Abba Evagrius said: While you sit in your cell, draw in your mind, and remember the day of your death. And then you will see your body mortifying. Think on the loss, feel the pain. Shrink from the vanity of the world outside.

~ Sayings of the Desert Fathers, 3.3

Last night I was honored to participate in a panel discussion at the Acton Institute (my employer) that discussed the art of Margaret Vega, a professor at Kendall College of Art and Design here in Grand Rapids, MI. The subject of my contribution was “Death and the Struggle for Permanence.” Given the many ascetic commendations of meditating on the day of one’s death in the Christian tradition (see above), I figured that it might be of interest to readers at Everyday Asceticism as well. The full text, with some light editing, is below:

Death and the Struggle for Permanence
Panel Presentation on Margaret Vega’s “Perpetual Order”

Dylan Pahman
April 24, 2014

Margaret Vega’s “Perpetual Order” highlights the dinergy or intermingled coexistence between permanence and impermanence in our lives. While many of the images depict icons of impermanence, such as the agricultural landscapes so defined by the cycle of the seasons or the blackboard upon which what is written can so easily be wiped away, the most striking image of impermanence is the original setting of the stone angels themselves: the cemetery.

Death is the final word of impermanence in the human experience. Not only are we vexed that persons dear to us, who are so full of life, do and will die someday, inevitably every person must face the fact that he or she will die someday as well. This contemplation of one’s mortality is a common impetus for existential crisis.

In the midst of this, however, we see these stone angels—strong, dignified, and enduring. Angels are not unique to Christianity. In certain Kabbalistic strands of Judaism, angels represent different aspects of the divine nature. On the other hand, in the ancient Jewish Book of Jubilees, we read not only of an angel of the presence of God and angels of sanctification, but angels of the spirit of fire, wind, cloud, darkness, snow and hail and hoar frost, thunder and lightning, cold and heat, the four seasons, and so on. Perhaps similarly, in Islam, as some understand it, angels have no free will and thus act, in a sense, as tools of divine action in the world. In addition, the pop-culture view that angels are the spirits of human beings actually finds a home in Mormon theology. And of course, in traditional Christianity angels are heavenly, immortal beings who serve both God and humankind.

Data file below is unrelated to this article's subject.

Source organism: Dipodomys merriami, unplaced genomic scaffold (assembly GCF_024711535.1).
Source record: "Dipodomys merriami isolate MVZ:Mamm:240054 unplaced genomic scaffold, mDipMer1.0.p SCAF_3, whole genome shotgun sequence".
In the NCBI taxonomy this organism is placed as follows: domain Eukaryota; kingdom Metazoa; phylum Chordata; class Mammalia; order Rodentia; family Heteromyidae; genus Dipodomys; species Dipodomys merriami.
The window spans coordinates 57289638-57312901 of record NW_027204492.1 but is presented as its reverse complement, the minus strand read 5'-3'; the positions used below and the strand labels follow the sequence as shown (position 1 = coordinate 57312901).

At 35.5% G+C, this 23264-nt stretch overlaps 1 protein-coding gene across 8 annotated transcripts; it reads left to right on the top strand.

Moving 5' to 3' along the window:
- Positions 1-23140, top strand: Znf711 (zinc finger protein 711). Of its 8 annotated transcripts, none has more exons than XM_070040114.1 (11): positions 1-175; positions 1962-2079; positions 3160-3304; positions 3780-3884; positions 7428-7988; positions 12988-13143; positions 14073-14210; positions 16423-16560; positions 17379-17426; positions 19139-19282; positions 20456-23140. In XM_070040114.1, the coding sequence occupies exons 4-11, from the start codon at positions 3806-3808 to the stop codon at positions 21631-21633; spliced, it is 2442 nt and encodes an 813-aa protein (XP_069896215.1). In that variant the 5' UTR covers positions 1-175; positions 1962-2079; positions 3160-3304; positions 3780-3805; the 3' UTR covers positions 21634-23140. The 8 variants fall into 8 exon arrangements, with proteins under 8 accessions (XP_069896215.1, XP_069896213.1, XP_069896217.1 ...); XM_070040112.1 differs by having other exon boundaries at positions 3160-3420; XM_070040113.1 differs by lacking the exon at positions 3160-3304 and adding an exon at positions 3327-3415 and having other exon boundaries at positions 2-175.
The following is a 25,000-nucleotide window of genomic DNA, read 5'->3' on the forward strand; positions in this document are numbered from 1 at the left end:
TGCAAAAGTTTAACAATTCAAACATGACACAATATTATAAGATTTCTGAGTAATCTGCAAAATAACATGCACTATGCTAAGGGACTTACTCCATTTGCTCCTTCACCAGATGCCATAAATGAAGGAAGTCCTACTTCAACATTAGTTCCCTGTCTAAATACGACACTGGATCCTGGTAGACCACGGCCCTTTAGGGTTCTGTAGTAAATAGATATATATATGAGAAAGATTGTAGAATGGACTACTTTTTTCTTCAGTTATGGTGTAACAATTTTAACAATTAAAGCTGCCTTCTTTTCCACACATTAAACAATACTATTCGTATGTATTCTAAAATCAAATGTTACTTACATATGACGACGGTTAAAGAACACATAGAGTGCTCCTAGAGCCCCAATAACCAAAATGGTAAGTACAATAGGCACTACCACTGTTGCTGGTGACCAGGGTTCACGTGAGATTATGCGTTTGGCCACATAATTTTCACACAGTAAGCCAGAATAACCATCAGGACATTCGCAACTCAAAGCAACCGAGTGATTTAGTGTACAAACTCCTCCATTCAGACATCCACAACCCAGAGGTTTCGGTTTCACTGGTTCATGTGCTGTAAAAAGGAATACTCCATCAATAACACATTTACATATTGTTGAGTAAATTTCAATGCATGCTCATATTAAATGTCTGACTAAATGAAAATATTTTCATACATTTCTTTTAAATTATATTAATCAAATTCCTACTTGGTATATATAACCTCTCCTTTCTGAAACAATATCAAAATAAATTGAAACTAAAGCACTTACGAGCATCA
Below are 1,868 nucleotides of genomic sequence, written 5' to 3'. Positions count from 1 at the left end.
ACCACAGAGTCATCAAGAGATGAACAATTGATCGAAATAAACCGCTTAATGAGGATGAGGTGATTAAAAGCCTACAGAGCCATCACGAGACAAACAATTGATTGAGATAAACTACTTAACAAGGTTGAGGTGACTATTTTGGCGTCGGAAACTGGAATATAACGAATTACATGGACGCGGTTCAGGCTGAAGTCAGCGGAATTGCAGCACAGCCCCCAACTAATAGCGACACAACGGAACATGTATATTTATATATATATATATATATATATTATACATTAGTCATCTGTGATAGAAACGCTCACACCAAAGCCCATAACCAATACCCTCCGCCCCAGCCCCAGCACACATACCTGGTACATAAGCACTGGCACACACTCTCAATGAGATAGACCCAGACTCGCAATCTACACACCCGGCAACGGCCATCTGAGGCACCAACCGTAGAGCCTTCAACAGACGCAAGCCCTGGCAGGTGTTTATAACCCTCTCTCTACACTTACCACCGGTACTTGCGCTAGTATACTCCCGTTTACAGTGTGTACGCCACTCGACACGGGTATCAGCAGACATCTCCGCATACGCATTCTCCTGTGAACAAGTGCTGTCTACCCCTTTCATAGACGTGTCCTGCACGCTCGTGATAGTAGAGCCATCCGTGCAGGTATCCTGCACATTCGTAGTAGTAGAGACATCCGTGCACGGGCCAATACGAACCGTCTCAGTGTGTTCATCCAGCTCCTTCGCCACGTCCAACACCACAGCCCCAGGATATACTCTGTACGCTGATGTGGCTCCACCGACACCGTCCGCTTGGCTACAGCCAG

What is common between the many angelologies of various world religions is the root idea of angels as messengers. This, after all, is what the Greek word angellos, from which we get “angel,” literally means. In cemeteries, then, one meaning of the symbol of the angel is as a messenger of another realm, a realm of permanence, where God exists, immortal and unchangeable.

Angels thus represent hope amid the human struggle for permanence in a life so characterized with the dark and tragic side of impermanence, death most bitterly of all. Heraclitus found the fact of impermanence so essential that he coined the phrase, “You cannot step into the same river twice.” And Socrates memorably declared that all true philosophers do nothing but contemplate death. And, at the very least, we may say that every major religion offers a way to engage humankind’s most primal fear, the fear of the radical impermanence of death.

But does “Perpetual Order” depict true hope amidst this struggle? On the one hand, as I have already noted, the angels are symbols of permanence amid impermanence. On the other hand, however, on the panel hanging in the meeting room to the left of the gallery and on the panels on the gallery’s south wall, we see how the angel’s wing bleeds onto the blackboard, ready to be erased. Here we can see most especially that angels are not themselves the permanence for which we hope and may just as easily represent the ephemeral nature of our hopes as their certainty. Margaret even shared a story with us earlier about a graveyard in Mexico City where stone angels had been reduced to rubble after a major earthquake.

Yet, I do believe that there is a sign of true permanence in “Perpetual Order.” In the midst of all the movement, corruption, and change of life, there is an underlying structure. As the Hebrew prophet Isaiah wrote,

All flesh is grass,
And all its loveliness is like the flower of the field.
The grass withers, the flower fades,
Because the breath of the LORD blows upon it;
Surely the people are grass.
The grass withers, the flower fades,
But the word of our God stands forever.

In the Judeo-Christian tradition, as well as in ancient Greek philosophy, it is this “word of our God,” the divine Logos—which means both “word” and “reason” or “order”—that lies beneath the ever-changing nature of the world. There is a structure to creation, an enduring word that upholds all things. We see this, for example, in the Fibonacci spiral of the seashells on the long, multi-panel composition on the east wall of the gallery. It is this divine word that constitutes the message of the angels, the heavenly messengers. And, for Christians at least, as we celebrate Easter this week, it is this divine Logos incarnate, Jesus Christ, which brings us the ultimate victory over death for which we all so hope and struggle.

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